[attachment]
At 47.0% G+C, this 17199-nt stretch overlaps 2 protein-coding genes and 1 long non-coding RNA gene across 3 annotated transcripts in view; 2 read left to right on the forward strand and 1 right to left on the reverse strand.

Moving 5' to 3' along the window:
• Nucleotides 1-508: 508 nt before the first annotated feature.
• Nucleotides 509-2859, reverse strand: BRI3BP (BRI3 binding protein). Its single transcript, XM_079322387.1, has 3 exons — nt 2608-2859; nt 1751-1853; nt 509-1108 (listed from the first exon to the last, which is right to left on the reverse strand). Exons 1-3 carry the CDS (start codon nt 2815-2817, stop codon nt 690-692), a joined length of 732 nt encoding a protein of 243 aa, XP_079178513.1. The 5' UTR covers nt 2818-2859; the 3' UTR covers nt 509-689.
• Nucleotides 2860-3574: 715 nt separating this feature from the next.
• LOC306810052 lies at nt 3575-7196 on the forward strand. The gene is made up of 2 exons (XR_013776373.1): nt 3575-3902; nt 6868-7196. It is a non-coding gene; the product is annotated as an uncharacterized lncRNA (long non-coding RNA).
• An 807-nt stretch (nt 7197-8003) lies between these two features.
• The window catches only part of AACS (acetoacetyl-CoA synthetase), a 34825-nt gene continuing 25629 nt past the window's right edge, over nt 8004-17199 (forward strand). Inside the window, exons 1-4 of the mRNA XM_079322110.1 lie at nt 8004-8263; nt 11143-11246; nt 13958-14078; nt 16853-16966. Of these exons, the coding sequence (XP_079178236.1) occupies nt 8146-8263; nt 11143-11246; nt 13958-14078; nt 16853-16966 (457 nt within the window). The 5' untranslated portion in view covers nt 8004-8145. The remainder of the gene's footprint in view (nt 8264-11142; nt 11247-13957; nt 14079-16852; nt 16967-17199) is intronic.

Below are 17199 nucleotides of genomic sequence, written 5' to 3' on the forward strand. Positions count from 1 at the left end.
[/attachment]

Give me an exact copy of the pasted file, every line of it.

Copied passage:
At 47.0% G+C, this 17199-nt stretch overlaps 2 protein-coding genes and 1 long non-coding RNA gene across 3 annotated transcripts in view; 2 read left to right on the forward strand and 1 right to left on the reverse strand.

Moving 5' to 3' along the window:
• Nucleotides 1-508: 508 nt before the first annotated feature.
• Nucleotides 509-2859, reverse strand: BRI3BP (BRI3 binding protein). Its single transcript, XM_079322387.1, has 3 exons — nt 2608-2859; nt 1751-1853; nt 509-1108 (listed from the first exon to the last, which is right to left on the reverse strand). Exons 1-3 carry the CDS (start codon nt 2815-2817, stop codon nt 690-692), a joined length of 732 nt encoding a protein of 243 aa, XP_079178513.1. The 5' UTR covers nt 2818-2859; the 3' UTR covers nt 509-689.
• Nucleotides 2860-3574: 715 nt separating this feature from the next.
• LOC306810052 lies at nt 3575-7196 on the forward strand. The gene is made up of 2 exons (XR_013776373.1): nt 3575-3902; nt 6868-7196. It is a non-coding gene; the product is annotated as an uncharacterized lncRNA (long non-coding RNA).
• An 807-nt stretch (nt 7197-8003) lies between these two features.
• The window catches only part of AACS (acetoacetyl-CoA synthetase), a 34825-nt gene continuing 25629 nt past the window's right edge, over nt 8004-17199 (forward strand). Inside the window, exons 1-4 of the mRNA XM_079322110.1 lie at nt 8004-8263; nt 11143-11246; nt 13958-14078; nt 16853-16966. Of these exons, the coding sequence (XP_079178236.1) occupies nt 8146-8263; nt 11143-11246; nt 13958-14078; nt 16853-16966 (457 nt within the window). The 5' untranslated portion in view covers nt 8004-8145. The remainder of the gene's footprint in view (nt 8264-11142; nt 11247-13957; nt 14079-16852; nt 16967-17199) is intronic.

Below are 17199 nucleotides of genomic sequence, written 5' to 3' on the forward strand. Positions count from 1 at the left end.